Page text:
(KJV)Malachi 1:7

Ye offer polluted bread upon mine altar; and ye say, Wherein have we polluted thee? In that ye say, The table of the Lord is contemptible.

Could the polluted bread be referring to the (showbread) which had not been made of fine flour & with pure frankincense put on it(Leviticus 24:7) or to the daily meat offering which went along with the daily sacrifice of lambs?(exodus 29:40)

3 Answers 3


The Hebrew text of Mal. 1:7 states,

ז מַגִּישִׁים עַל מִזְבְּחִי לֶחֶם מְגֹאָל וַאֲמַרְתֶּם בַּמֶּה גֵאַלְנוּךָ בֶּאֱמָרְכֶם שֻׁלְחַן יַהְוֶה נִבְזֶה הוּא

Although not one of the typical words translated into English by the verb “offer,” the Hifʿil participle מַגִּישִׁים appears to be suitably translated as “offer” in this particular context.1

The question thus remains, “What is לֶחֶם מְגֹאָל—‘polluted bread’?”

First, it cannot refer to the bread of the presence (לֶחֶם פָּנִים), a.k.a. “shewbread,” as that was never offered on the altar. By the way, when the prophet Malachi states, “The table of Yahveh is contemptible” (שֻׁלְחַן יַהְוֶה נִבְזֶה הוּא), “table” refers to the altar itself.2

“The table of Yahveh”—It is the altar, and so it said in Eze. 41:22 regarding the altar, “This is the table that is before Yahveh.”

שלחן יהוה - הוא המזבח וכן אמר ביחזקאל על המזבח: זה השלחן אשר לפני יהוה

There appears to be a parallel between Mal. 1:7 and 1:8 that provides the answer to the question of the identity of the לֶחֶם מְגֹאָל. In both verses, there is the presence of a conjugation of the verb נָגַשׁ:

Parallelism between Malachi 1:7 and 1:8

More importantly, there is a parallelism between the “polluted bread” of Mal. 1:7 and the “lame” (עִוֵּר), “blind” (פִּסֵּחַ), and “sick” (חֹלֶה) of Mal. 1:8, thus equating the polluted bread with the lame, blind, and sick offering. Of course, this lame, blind, sick offering does not refer to a blind person (i.e., a human), but rather, lame, blind, and sick animals.

In Deu. 15:21, it is written,

21 And if there be any blemish therein, as if it be lame, or blind, or have any ill blemish, thou shalt not sacrifice it unto the LORD thy God. KJV, 1769

כא וְכִי יִהְיֶה בוֹ מוּם פִּסֵּחַ אוֹ עִוֵּר כֹּל מוּם רָע לֹא תִזְבָּחֶנּוּ לַיהְוֶה אֱלֹהֶֽיךָ

This verse mentions a sacrifice that is “lame” (פִּסֵּחַ) or “blind” (עִוֵּר), and it describes such a blemish as being רָע, literally “evil.”

In Lev. 21:6, it is written,

6 They shall be holy unto their God, and not profane the name of their God: for the offerings of the LORD made by fire, and the bread of their God, they do offer: therefore they shall be holy. KJV, 1769

ו קְדֹשִׁים יִהְיוּ לֵאלֹהֵיהֶם וְלֹא יְחַלְּלוּ שֵׁם אֱלֹהֵיהֶם כִּי אֶת אִשֵּׁי יַהְוֶה לֶחֶם אֱלֹהֵיהֶם הֵם מַקְרִיבִם וְהָיוּ קֹדֶשׁ

There are a couple facets worth noting. First, the priests either do or do not profane the name of their God on account of their offerings. If they offer the proper sacrifices, i.e., those without blemish, then they sanctify (i.e., do not profane) the name of their God, whereas if they offer blemished sacrifices, then they profane the name of their God, and thus despise it.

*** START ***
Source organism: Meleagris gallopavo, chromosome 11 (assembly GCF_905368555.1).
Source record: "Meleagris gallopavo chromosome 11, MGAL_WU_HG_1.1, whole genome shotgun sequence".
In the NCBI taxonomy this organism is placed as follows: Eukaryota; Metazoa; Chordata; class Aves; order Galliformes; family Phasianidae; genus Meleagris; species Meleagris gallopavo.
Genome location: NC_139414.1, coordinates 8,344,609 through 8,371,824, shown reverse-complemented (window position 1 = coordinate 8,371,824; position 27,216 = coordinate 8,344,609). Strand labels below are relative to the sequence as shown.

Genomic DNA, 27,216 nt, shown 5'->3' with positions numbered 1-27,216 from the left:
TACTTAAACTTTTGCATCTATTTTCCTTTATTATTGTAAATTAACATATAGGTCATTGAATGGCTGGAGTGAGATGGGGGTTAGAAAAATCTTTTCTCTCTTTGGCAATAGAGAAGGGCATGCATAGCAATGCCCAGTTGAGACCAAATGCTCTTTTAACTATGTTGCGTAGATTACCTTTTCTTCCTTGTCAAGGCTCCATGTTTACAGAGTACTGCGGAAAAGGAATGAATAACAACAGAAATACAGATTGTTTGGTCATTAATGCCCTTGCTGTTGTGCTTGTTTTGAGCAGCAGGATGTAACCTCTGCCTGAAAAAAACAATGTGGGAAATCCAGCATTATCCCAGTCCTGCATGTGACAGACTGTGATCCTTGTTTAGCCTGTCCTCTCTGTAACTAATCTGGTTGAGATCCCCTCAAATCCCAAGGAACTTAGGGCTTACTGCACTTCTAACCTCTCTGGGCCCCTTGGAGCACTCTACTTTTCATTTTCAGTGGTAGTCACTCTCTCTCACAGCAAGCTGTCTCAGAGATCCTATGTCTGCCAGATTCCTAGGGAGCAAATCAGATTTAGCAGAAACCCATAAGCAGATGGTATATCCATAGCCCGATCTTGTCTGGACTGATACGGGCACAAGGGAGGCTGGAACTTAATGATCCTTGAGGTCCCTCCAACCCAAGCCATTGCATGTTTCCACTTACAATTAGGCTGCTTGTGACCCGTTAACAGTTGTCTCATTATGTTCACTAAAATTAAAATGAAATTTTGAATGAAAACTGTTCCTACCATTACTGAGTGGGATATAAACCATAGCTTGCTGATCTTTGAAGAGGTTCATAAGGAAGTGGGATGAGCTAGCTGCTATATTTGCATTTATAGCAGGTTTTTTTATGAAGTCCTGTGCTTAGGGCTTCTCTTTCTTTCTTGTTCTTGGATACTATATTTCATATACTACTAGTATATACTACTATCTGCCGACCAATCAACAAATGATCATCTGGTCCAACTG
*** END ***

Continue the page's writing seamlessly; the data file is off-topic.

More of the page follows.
Next, the [animal] offerings to Yahveh made by fire are they themselves “the bread of their God” (לֶחֶם אֱלֹהֵיהֶם). This same notion is repeated elsewhere in the Torah.3

Regarding the Hebrew word לֶחֶם, Heinrich Friedrich Wilhelm Gesenius wrote,4

Gesenius, p. 436, לֶחֶם

Therefore, in Mal. 1:7–8, it is not some literal bread offering that is the “polluted bread,” but rather, those blemished animal sacrifices that the priests were offering contrary to the Torah.


Gesenius, Heinrich Friedrich Wilhelm. Gesenius’s Hebrew and Chaldee Lexicon to the Old Testament Scriptures. Trans. Tregelles, Samuel Prideaux. London: Bagster, 1860.


1 cp. Amos 5:25: הַזְּבָחִים וּמִנְחָה הִגַּשְׁתֶּם לִי—“Have you offered Me sacrifices and offerings...?”
2 David Kimchi, commentary on Mal. 1:7
3 Lev. 3:11, 3:16, 21:6, 21:8, 21:17, 21:21–22, 22:25
4 p. 436


Bread is symbolic of the teachings or doctrines of the Word of God. Malachi is addressing and rebuking the polluted, unclean teachings within the priesthood. They desecrated their souls (altars) with defiled beliefs and doctrines. Instead of eating the bread of life (Christ), their minds were feeding on the wrong spiritual food.

Today, we are the temple and the altar of the Lord. God takes his word seriously, he does not want those who pledge allegiance to his name to bring impurities or mixed doctrines in his word.

Daniel 1:8 But Daniel purposed in his heart that he would not defile H1351himself with the portion of the king's meat, nor with the wine which he drank: therefore he requested of the prince of the eunuchs that he might not defile H1351 himself.

The prophet Daniel refused to defile himself with the wrong teachings or beliefs (meat of the king). Meat and wine are also symbolic of the Word of God, more solid and deeper than bread.

Blue Letter Bible Strong's H1351 - ga'al - גָּאַל

Outline of Biblical Usage 1. to defile, pollute, desecrate 1. (Niphal) to be defiled, be polluted
 2. (Piel) to pollute, desecrate
 3. (Pual) to be desecrated (of removal from priesthood)
 4. (Hiphil) to pollute, stain
 5. (Hithpael) to defile oneself
 repudiating); to soil or (figuratively) desecrate:—defile, pollute, stain.


The word translated "bread" in your question can refer specifically to bread or to food in general. This is similar to those Asian countries that refer to eating a meal as "having rice" (or something like that). Informally in the USA one might say, "Hey, do you want to grab a burger with me?"

So the "bread" is the "food" being offered in the form of the various animals.

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